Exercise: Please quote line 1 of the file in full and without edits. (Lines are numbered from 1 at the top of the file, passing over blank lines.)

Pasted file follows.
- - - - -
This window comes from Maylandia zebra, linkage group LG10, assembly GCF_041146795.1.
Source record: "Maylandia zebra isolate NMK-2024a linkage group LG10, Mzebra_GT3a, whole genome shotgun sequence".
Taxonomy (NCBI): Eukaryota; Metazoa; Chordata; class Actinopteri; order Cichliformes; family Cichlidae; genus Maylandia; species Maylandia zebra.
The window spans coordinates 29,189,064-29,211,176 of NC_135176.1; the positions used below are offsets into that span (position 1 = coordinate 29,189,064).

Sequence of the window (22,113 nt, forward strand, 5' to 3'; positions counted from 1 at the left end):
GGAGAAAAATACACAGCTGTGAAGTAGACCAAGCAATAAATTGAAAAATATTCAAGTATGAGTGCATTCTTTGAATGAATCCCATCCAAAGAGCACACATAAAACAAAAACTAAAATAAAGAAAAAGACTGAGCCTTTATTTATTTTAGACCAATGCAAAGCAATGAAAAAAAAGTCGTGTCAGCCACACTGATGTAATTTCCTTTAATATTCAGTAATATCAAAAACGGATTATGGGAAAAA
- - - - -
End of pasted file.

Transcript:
This window comes from Maylandia zebra, linkage group LG10, assembly GCF_041146795.1.